National Identity of Romanians in Transylvania

National Identity of Romanians in Transylvania

National Identity of Romanians in Transylvania

National Identity of Romanians in Transylvania


This meticulously researched and elegantly written book is the most authoritative study of the emergence of modern Romanian identity in Transylvania during the eighteenth and nineteenth centuries. Based upon a plethora of contemporary published sources, Mitu approaches national identity from a variety of perspectives - from within the Romanian community itself and their reaction to the image others had of them.

The author sheds new light on the problems of self-evaluation using a method he describes as "functional analysis" to examine a complex set of ideologies and propaganda. This approach helps the reader to understand the intricate web of contemporary Romanian nationalism.

National Identity of Romanians in Transylvania appeals to scholars of modern Romanian history, those focusing on the Habsburg Monarchy and the study of modern nationalism. The book is an important contribution to the expanding debate on nationalism and national identity from an East European perspective.


Motivations, conceptual background

The starting point of the present study was, as should perhaps be the case with any scientific undertaking, a simple intellectual curiosity, a self-questioning as to a certain phenomenon of social reality. Yet by means of a process which I find extremely telling of what “scientific research” and “objectivity” mean in the area of the social and human sciences, this self-questioning gradually turned into a boundless “wonder”, an experience of the order of surprise, bordering on sheer obsession.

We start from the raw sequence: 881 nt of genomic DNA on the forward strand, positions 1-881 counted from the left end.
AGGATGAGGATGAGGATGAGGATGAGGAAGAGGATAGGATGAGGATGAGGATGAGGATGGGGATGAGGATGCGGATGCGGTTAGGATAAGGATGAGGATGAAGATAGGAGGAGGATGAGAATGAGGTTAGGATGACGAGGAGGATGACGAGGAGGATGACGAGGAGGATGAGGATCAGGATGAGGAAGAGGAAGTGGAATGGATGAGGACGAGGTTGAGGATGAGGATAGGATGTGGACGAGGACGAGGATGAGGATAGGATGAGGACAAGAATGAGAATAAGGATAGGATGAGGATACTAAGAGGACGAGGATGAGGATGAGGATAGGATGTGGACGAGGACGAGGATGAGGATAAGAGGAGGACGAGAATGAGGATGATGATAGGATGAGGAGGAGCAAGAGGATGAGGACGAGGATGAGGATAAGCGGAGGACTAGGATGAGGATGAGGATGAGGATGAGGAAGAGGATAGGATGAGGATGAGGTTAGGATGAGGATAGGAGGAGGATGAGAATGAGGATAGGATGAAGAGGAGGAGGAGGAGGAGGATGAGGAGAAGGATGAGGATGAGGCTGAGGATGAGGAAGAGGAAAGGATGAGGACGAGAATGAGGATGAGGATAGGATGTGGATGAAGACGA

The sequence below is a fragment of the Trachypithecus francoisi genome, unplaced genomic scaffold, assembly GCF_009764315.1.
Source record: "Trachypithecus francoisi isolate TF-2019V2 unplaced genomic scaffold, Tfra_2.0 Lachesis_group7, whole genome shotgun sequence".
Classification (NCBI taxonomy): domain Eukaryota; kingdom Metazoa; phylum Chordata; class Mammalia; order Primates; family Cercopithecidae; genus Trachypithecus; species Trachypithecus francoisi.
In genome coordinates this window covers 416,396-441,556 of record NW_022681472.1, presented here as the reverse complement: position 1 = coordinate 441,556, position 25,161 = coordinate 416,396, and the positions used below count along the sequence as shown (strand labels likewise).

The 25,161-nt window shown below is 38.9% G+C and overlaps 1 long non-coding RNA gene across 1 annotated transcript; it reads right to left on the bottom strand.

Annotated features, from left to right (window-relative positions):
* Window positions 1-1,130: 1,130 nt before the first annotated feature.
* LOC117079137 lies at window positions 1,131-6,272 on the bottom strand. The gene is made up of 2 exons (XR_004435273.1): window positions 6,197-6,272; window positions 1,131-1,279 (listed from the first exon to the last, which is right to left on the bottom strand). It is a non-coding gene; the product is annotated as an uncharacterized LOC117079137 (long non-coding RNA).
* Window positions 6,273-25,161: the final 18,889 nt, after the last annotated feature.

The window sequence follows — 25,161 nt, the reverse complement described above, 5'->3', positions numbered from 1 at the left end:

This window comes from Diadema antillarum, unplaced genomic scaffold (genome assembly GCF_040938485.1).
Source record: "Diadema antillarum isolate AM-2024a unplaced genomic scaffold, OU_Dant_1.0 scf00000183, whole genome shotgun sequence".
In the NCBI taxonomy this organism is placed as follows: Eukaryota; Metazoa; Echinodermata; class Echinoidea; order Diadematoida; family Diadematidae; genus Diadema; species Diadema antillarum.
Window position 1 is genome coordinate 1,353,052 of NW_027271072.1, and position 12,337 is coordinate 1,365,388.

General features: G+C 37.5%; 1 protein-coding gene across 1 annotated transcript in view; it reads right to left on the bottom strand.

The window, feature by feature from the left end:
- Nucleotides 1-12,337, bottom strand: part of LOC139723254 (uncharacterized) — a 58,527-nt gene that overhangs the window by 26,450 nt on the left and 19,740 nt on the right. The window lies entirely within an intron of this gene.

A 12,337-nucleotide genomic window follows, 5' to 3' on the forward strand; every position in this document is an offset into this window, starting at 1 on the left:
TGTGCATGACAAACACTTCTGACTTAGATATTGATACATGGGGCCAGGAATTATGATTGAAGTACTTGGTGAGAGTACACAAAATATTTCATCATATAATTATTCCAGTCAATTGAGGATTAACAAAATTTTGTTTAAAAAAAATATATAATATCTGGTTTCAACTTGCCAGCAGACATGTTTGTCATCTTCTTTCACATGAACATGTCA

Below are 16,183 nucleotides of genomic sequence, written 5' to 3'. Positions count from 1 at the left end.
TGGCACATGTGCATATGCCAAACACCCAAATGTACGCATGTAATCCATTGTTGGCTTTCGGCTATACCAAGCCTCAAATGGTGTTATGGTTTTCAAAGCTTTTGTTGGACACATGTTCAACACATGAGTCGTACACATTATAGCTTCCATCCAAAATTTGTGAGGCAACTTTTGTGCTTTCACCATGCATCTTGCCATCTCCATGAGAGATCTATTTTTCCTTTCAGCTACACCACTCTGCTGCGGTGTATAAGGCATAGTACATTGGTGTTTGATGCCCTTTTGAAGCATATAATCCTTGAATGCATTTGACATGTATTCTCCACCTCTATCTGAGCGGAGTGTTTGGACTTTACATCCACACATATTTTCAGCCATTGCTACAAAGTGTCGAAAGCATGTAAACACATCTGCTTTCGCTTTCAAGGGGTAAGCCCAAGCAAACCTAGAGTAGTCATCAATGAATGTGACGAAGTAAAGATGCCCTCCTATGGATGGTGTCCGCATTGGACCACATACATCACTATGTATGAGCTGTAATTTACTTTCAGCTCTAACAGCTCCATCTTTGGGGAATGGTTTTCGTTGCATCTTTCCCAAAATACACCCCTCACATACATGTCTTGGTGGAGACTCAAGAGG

I am referring to the interest I felt in one aspect of Romanian social reality: the impressive emphasis laid on the Nation, on the ideology surrounding it, and on the symbolic relationships individuals establish with this collective entity, that is, on their national identity. Within Romanian culture, the nation, as conceived during the early stages of the modern age by intellectuals searching for new forms of social cohesion, is a far cry from a mere ideological construct or an “imagined community”: it is rather a fundamental frame to which the whole society is referred.

The elements of which it consists, the so-called national values, are decontextualised, divorced from the web of the other values with which they naturally belong in a “democratic” cohabitation, and become the top values of a rigid and artificial axiological hierarchy. Whether one is male or female, peasant or gentry, dull or smart, poor or wealthy, Catholic or Orthodox, matters less than what is seen as the major legitimising co-ordinate: one’s belonging to the nation. Being a Romanian is, in the eyes of those intellectuals who are the leading voices of the national ideological discourse, the most wonderful and meaningful thing, even at the level of the individual’s private life. Nor is this a matter of mere personal option or private affinity (that would be absolutely legitimate), but a statement of an overall social principle.

The majority of studies that have tackled the “national question” or the Romanian “spirit” so far, although undoubtedly remarkable in many cases for their analytical or speculative approach, have remained indebted to such an exclusive perspective, whereby the conceptual background against which they develop their arguments consists of the very system of values of the national discourse they endeavour to analyse. Thus, the angle from which these researchers view nationalist . . .

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